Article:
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Yoursay: Rehab ‘basikal lajak’ kids, but don’t forget to discipline them, too

Yoursay

Published
Modified 13 Nov 2019, 4:54 am

YOURSAY | Basikal lajak, or mosquito bicycle, is akin to the Mat Rempit nuisance.

Basikal lajak' riders need guidance, not punishment: Syed Saddiq

Nemo Big: Minister of Youth and Sports Syed Saddiq Syed Abdul Rahman, it seems like you have a knack for messing up on many issues and this is no exception.

Instead of reprimanding the parents who failed to take care of their own kids and allowing them to be out on modified bikes at 3am, you still want to defend the "basikal lajak” community?

Syed Saddiq, as a matter of fact, the police had already warned that they are mulling action under the Child Act against parents whose children are caught using modified bicycles.

On Nov 4, Bukit Aman investigation and traffic enforcement director Azisman Alias said apart from action under existing traffic law, legal action could be used against parents or guardians who failed in their responsibility to ensure those under their watch are not involved in modified bicycle activities.

Shame on you, minister. Instead of coming up with some plan or activity to occupy these kids in a wholesome way, you are trying to defend a “community” that is doing something wrong in the first place.

Kafir Latte: Remember when Khairy Jamaluddin was Umno Youth chief, he was behind the idiotic idea of turning “Mat Rempit” into "Mat Cemerlang" by spending taxes to build race tracks for them and train them to do motorcycle stunts for amusements.

This is the same thing.

And of course, the handing out of contracts for events, uniforms, bicycles, programmes, broadcasting rights, etc, and naturally the resulting kickbacks.

For your information, minister, these ‘basikal lajak’ have no lights, no brakes, and have handlebars, wheel forks and seats modified in order for the rider to assume the “Superman” position easily.

Anonymous 2376651444483260: I saw them in my neurosurgery ward. They had an accident and needed to remove blood clots from their brains.

It cost the government at least RM20,000 for utilising the operation theatre and Intensive Care Unit. But hey, continue encouraging them, Syed Saddiq.

Things would quieten down for a while, but in a few months, the same children would be back on the roads, highways and speeding up and down the hills again.

Ian2003: It is not wrong to rehabilitate these children but at the same time the minister should not neglect efforts to discipline them.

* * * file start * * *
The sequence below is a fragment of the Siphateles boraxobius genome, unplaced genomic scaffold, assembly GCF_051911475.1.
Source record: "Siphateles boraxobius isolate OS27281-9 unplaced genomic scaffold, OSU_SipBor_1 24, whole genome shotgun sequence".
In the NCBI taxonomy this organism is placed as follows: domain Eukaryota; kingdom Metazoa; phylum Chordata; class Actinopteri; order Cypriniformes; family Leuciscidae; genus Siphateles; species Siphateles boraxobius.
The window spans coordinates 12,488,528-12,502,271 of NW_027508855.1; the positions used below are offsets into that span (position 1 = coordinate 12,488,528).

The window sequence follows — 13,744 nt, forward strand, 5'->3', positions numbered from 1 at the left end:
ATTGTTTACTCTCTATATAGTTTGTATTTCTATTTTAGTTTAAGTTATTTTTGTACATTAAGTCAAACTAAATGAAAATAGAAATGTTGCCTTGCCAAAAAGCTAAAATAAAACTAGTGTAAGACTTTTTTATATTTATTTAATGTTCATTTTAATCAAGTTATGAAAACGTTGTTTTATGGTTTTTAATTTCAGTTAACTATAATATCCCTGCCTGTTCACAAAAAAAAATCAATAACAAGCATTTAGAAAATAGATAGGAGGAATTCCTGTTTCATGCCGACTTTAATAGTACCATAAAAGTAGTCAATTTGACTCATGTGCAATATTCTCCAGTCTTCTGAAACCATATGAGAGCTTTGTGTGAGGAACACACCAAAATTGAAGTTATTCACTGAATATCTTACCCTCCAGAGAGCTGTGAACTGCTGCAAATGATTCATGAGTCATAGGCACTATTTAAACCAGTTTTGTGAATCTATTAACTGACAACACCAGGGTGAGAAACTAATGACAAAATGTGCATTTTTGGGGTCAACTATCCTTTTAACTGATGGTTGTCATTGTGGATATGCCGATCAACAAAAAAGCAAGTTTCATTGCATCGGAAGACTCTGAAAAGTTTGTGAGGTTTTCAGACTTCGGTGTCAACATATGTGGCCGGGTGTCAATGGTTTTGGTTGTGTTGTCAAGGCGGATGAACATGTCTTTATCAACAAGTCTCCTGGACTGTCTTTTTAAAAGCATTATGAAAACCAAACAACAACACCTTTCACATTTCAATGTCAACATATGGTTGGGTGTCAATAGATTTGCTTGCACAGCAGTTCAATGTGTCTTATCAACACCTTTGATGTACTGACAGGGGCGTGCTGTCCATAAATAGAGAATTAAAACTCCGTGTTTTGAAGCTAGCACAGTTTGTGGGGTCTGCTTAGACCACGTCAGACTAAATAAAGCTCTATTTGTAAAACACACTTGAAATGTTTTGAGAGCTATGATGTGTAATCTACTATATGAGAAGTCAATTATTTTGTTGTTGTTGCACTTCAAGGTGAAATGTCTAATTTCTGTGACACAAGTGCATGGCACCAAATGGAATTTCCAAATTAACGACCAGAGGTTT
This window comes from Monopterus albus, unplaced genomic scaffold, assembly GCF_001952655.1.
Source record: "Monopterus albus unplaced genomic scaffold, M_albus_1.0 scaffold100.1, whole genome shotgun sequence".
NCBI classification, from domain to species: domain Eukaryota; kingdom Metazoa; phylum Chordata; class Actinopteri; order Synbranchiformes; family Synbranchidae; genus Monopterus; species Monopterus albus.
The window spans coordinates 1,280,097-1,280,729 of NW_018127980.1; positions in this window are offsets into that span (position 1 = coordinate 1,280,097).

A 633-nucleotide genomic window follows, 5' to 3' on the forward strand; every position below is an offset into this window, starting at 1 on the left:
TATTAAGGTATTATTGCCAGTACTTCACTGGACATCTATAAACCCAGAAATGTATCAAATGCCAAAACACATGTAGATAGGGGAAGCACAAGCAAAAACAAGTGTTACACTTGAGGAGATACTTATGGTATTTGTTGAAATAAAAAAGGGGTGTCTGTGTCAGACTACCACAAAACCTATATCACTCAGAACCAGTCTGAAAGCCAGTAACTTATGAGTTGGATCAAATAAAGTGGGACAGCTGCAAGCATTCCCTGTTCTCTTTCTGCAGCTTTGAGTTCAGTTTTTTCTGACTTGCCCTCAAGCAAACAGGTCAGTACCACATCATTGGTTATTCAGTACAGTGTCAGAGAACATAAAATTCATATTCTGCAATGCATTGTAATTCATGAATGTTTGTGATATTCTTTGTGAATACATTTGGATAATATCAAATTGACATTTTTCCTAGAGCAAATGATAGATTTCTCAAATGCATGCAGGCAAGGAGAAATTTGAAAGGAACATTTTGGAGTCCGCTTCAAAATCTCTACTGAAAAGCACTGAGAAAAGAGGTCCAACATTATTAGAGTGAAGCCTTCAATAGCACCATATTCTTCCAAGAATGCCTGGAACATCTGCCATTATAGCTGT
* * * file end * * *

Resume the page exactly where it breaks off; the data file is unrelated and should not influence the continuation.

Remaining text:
If they are not taught to follow the law at a young age, what would they become when they grow up and disregard the law?

This should be the focus.

Just A Malaysian: Young kids playing truant and mischief must be disciplined. They must be aware of what is wrong and right.

Trying to mollycoddle a bad behaviour is tantamount to sending a wrong signal. Syed Saddiq got his thinking bordering on naiveness.

Since January this year, the Bukit Aman investigation and traffic enforcement unit launched a total of 13 operations nationwide and nabbed 116 cyclists. Those nabbed were students and below 18 years old.

Syed Saddiq, don’t you think this is a serious problem?

Falcon: The real issue here is the obvious lack or neglect of parenting responsibility. This is a systemic problem which shows its head at several social and criminal issues and ills nationwide.

This has to be addressed sooner, rather than later, and not be sidelined. Lives have been lost due to this worthless activity.

In fact, the police have said that individuals engaged in dangerous cycling, including actions which put the lives of other road users at risk, face action under the Road Traffic Rules 1959, which carries a maximum fine of RM2,000.

If the offenders are underage, their parents could face action under Section 31 of the Child Act 2001 for neglect of children, with a maximum punishment of 10 years' jail and RM20,000 fine.

I suggest that the minister works hand in hand with the police on how to solve this social ill which will become worse if it is not nipped in the bud.

Mazilamani: Is ‘basikal lajak’ a recognised sports activity in other countries? Please name them.

Who are those engaging in such a sport? Have their backgrounds been checked? Is anyone taking interest to find out if parents realise the risky sport that their children are engaging in?

If the ministry is not interested in creating proper circuits around the country, is the minister suggesting they continue using the busy roads?

Is the minister going to be responsible for the maiming injuries, including deaths? Can parents sue the minister for encouraging the sport?

Think. We are making the same mistake as with the Mat Rempits in the past. The situation has only got worse.

Weijian: Train them to represent Malaysia as national cyclists?

Are you kidding me? An athlete is not just about the sport itself but more importantly, the discipline and hard work that one has put in to excel in a particular field.

I am not looking down on these boys but it seems like you, the youth and sports minister of all people, have underestimated what it takes to represent the country as an athlete.

Headhunter: Two wrongs don't make a right. Instead of helping to eliminate this social menace, this minister wants to compound it.

Maybe he should ask the authorities to provide a special "lajak" lane on all major highways for them to race.

XED: Anything to win votes, I would say. How many politicians have the courage to rebuke people for their irresponsible and illegal behaviour?

The boys (and their parents) caused the horrific accident and it led to a lot of disruption, chaos, delays and economic loss and hardship, including to themselves and others.

Anonymous_3925G: Mr Minister, these children have parents. What are they doing?


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